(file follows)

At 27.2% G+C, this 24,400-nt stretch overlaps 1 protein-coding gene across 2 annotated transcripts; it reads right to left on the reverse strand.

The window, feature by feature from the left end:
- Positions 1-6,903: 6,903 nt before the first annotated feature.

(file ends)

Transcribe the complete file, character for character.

At 27.2% G+C, this 24,400-nt stretch overlaps 1 protein-coding gene across 2 annotated transcripts; it reads right to left on the reverse strand.

The window, feature by feature from the left end:
- Positions 1-6,903: 6,903 nt before the first annotated feature.